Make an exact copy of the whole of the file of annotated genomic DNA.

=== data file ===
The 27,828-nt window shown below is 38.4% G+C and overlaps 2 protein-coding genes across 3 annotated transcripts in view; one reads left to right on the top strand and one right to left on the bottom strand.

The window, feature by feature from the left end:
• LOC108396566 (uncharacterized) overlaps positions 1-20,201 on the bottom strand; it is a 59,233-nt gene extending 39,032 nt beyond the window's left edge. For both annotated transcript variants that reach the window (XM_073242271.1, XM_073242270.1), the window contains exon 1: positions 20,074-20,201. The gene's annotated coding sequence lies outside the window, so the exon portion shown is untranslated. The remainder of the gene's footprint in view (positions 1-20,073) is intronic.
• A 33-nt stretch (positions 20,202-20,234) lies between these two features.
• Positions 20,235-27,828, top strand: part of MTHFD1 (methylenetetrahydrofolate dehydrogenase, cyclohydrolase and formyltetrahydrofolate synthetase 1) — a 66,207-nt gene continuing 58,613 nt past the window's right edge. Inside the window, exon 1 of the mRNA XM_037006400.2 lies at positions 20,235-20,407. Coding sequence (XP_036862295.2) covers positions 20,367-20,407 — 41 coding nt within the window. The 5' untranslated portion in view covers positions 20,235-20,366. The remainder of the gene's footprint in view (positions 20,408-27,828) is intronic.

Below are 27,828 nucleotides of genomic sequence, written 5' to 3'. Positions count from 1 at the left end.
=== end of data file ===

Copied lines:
The 27,828-nt window shown below is 38.4% G+C and overlaps 2 protein-coding genes across 3 annotated transcripts in view; one reads left to right on the top strand and one right to left on the bottom strand.

The window, feature by feature from the left end:
• LOC108396566 (uncharacterized) overlaps positions 1-20,201 on the bottom strand; it is a 59,233-nt gene extending 39,032 nt beyond the window's left edge. For both annotated transcript variants that reach the window (XM_073242271.1, XM_073242270.1), the window contains exon 1: positions 20,074-20,201. The gene's annotated coding sequence lies outside the window, so the exon portion shown is untranslated. The remainder of the gene's footprint in view (positions 1-20,073) is intronic.
• A 33-nt stretch (positions 20,202-20,234) lies between these two features.
• Positions 20,235-27,828, top strand: part of MTHFD1 (methylenetetrahydrofolate dehydrogenase, cyclohydrolase and formyltetrahydrofolate synthetase 1) — a 66,207-nt gene continuing 58,613 nt past the window's right edge. Inside the window, exon 1 of the mRNA XM_037006400.2 lies at positions 20,235-20,407. Coding sequence (XP_036862295.2) covers positions 20,367-20,407 — 41 coding nt within the window. The 5' untranslated portion in view covers positions 20,235-20,366. The remainder of the gene's footprint in view (positions 20,408-27,828) is intronic.

Below are 27,828 nucleotides of genomic sequence, written 5' to 3'. Positions count from 1 at the left end.